In general the use of Java logical fonts makes things more flexible. That’s what made it the ideal choice for sample reports that ship with JasperServer. But it’s possible that different systems will map the logical fonts to different physical fonts. These fonts may have slightly different metrics, so the results in the report can be slightly unpredictable.

In many reports, you simply don’t care about the minor font metric differences. On one machine a particular value fits on a single line. On another machine it overflows into a second line. So what?

In other reports you have more precise positioning requirements. Your title fits nicely on a single line at design time. But when the report is deployed the final word in the title overflows into a second line. That won’t look impressive. Worse: that field isn’t allowed to expand, so you don’t see the final word anywhere. Bummer. In cases like this you need to specify the precise font that gets used. Of course it therefore becomes your responsibility to make sure that the server has the font that you want to use. For these situations Font Extensions are your savior.

Advertisements

4 Comments »

  1. […] Shared Fonts in JasperServer 3.7. […]

    Pingback by Frau Klein im Internet during the week | kerstins kleiner blog — 19 April 2010 @ 12:10

  2. […] folks should refer to my updated article on Fonts in JasperServer 3.7 instead of the article below. But I’m leaving the old article here for cases where someone […]

    Pingback by Fonts in JasperServer « Right Outer Join — 11 May 2010 @ 16:00

  3. Thanks for the informative article!

    I have a question for you though: do you know if it’s possible to define multiple font families for the pdf exporter (in a similar manner to how you’d define fonts to use in a css tag) in order to support as wide a character range as possible?

    We have customers all over the world and I can’t figure out how to make the pdf exporter look at say Font A for Latin characters, Font B for Chinese, C for Japanese etc. In other words, I want to make a font jar with all these font families packed in so that when the pdf is generated, iText will look at Font A and if the character does not exist there then it will look at Font B, then C, D, E etc…I guess it’s similar to the FontSelector method in iText.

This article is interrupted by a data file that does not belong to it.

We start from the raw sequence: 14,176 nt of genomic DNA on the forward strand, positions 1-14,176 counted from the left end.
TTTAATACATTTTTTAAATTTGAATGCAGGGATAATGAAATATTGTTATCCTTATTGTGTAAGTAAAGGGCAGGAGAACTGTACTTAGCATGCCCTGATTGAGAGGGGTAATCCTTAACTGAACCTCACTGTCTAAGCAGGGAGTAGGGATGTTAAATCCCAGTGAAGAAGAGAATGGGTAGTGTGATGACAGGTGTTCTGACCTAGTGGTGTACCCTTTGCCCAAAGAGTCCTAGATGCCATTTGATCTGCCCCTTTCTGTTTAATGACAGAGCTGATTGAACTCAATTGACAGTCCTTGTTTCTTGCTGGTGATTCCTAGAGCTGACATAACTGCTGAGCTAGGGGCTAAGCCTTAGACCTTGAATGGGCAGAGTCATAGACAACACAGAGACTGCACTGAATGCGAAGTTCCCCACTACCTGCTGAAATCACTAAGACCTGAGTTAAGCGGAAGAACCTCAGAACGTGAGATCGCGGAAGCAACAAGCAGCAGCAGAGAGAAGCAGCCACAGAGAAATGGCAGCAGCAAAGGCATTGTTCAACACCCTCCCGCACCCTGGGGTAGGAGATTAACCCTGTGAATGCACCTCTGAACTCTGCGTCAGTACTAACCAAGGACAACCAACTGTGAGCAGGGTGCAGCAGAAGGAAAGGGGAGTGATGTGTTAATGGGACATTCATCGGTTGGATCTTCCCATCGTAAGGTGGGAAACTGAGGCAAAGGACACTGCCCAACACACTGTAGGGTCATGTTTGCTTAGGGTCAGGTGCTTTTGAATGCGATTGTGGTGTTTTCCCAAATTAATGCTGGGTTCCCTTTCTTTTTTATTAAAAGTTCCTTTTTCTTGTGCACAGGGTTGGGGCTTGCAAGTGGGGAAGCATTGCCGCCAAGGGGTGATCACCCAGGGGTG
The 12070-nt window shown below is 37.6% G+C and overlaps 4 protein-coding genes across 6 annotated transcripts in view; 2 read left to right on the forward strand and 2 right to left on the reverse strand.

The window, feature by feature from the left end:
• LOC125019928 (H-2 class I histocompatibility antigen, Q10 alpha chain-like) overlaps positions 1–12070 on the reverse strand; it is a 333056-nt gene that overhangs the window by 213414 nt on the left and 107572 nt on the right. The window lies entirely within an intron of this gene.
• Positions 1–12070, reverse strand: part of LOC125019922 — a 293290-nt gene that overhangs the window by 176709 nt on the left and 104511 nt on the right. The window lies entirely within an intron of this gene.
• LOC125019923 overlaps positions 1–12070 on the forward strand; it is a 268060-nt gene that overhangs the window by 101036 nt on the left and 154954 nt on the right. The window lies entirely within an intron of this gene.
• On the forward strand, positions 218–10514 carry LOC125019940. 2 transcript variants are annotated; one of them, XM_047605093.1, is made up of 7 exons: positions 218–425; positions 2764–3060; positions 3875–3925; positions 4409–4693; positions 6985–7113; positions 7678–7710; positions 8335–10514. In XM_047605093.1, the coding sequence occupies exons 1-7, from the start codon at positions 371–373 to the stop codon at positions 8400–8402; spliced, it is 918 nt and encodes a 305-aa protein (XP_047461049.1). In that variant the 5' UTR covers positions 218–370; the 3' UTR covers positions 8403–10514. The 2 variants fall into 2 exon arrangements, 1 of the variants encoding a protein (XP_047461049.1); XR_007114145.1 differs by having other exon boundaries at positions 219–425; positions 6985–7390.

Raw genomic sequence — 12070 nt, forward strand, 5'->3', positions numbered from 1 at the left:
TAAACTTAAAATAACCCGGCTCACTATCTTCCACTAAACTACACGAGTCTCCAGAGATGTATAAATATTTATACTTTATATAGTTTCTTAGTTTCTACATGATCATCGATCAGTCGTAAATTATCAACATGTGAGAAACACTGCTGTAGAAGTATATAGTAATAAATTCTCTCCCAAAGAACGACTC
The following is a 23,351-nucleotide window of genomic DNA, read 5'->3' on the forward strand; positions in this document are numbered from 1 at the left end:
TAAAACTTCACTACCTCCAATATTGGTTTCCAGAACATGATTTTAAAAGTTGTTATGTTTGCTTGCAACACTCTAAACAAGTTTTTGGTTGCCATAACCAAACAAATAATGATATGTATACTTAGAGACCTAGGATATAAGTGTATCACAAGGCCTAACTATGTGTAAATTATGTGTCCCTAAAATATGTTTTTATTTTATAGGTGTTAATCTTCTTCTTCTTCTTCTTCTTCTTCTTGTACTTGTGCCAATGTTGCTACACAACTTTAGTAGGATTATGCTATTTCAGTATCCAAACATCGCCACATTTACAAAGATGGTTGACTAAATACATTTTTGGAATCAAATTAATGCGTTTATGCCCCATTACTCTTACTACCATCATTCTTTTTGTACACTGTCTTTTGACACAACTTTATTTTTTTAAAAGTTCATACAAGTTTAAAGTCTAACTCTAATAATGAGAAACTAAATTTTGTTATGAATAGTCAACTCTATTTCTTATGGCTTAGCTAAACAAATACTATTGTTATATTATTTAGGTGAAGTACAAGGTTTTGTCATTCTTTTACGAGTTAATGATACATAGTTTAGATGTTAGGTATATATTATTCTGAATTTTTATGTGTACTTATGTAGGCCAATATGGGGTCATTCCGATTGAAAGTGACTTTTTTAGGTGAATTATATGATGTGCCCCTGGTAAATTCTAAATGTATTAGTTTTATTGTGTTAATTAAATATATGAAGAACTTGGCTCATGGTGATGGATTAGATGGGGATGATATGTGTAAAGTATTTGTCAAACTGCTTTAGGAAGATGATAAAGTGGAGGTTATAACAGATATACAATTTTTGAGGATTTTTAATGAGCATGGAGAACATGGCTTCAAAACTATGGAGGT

I’m using JasperServer 5.5 with JasperSoft Studio. Is what I’m trying to do even possible?

    Comment by M — 8 October 2014 @ 11:13

    • What you are talking about makes perfect sense. I wanted to do exactly that myself. When I wrote this article (4.5 years ago!) it was not possible to do this. I had confirmation direct from Teodor back then. But there was no fundamental reason it would be impossible; it was a reasonable improvement idea.
      I don’t know whether it’s possible now. But you ought to be able to get a good answer on jaspersoft.com.

      Comment by mdahlman — 8 October 2014 @ 20:15


RSS feed for comments on this post. TrackBack URI

Go on... leave a reply

Fill in your details below or click an icon to log in:

WordPress.com Logo

You are commenting using your WordPress.com account. Log Out / Change )

Twitter picture

You are commenting using your Twitter account. Log Out / Change )

Facebook photo

You are commenting using your Facebook account. Log Out / Change )

Google+ photo

You are commenting using your Google+ account. Log Out / Change )

Connecting to %s

Create a free website or blog at WordPress.com.

%d bloggers like this: